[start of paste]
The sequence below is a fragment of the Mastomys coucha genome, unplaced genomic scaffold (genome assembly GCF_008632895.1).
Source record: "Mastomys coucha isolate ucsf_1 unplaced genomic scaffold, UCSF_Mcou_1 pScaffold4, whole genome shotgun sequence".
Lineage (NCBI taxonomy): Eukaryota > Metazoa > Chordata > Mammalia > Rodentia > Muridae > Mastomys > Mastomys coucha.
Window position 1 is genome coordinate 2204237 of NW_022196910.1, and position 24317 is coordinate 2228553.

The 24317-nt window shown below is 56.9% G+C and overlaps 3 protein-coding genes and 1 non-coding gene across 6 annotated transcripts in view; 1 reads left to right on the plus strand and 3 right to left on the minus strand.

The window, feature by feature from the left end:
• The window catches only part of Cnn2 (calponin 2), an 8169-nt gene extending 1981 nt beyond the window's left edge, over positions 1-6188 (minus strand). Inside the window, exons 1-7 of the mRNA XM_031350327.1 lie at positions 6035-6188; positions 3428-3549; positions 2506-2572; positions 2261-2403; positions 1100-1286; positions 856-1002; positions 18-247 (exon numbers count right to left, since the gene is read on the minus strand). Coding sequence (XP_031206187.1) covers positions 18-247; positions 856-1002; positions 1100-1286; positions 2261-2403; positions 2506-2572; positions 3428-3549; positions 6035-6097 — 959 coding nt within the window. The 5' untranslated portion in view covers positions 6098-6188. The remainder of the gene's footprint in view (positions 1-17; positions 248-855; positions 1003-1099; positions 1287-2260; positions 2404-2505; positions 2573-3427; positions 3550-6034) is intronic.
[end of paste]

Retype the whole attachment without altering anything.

The sequence below is a fragment of the Mastomys coucha genome, unplaced genomic scaffold (genome assembly GCF_008632895.1).
Source record: "Mastomys coucha isolate ucsf_1 unplaced genomic scaffold, UCSF_Mcou_1 pScaffold4, whole genome shotgun sequence".
Lineage (NCBI taxonomy): Eukaryota > Metazoa > Chordata > Mammalia > Rodentia > Muridae > Mastomys > Mastomys coucha.
Window position 1 is genome coordinate 2204237 of NW_022196910.1, and position 24317 is coordinate 2228553.

The 24317-nt window shown below is 56.9% G+C and overlaps 3 protein-coding genes and 1 non-coding gene across 6 annotated transcripts in view; 1 reads left to right on the plus strand and 3 right to left on the minus strand.

The window, feature by feature from the left end:
• The window catches only part of Cnn2 (calponin 2), an 8169-nt gene extending 1981 nt beyond the window's left edge, over positions 1-6188 (minus strand). Inside the window, exons 1-7 of the mRNA XM_031350327.1 lie at positions 6035-6188; positions 3428-3549; positions 2506-2572; positions 2261-2403; positions 1100-1286; positions 856-1002; positions 18-247 (exon numbers count right to left, since the gene is read on the minus strand). Coding sequence (XP_031206187.1) covers positions 18-247; positions 856-1002; positions 1100-1286; positions 2261-2403; positions 2506-2572; positions 3428-3549; positions 6035-6097 — 959 coding nt within the window. The 5' untranslated portion in view covers positions 6098-6188. The remainder of the gene's footprint in view (positions 1-17; positions 248-855; positions 1003-1099; positions 1287-2260; positions 2404-2505; positions 2573-3427; positions 3550-6034) is intronic.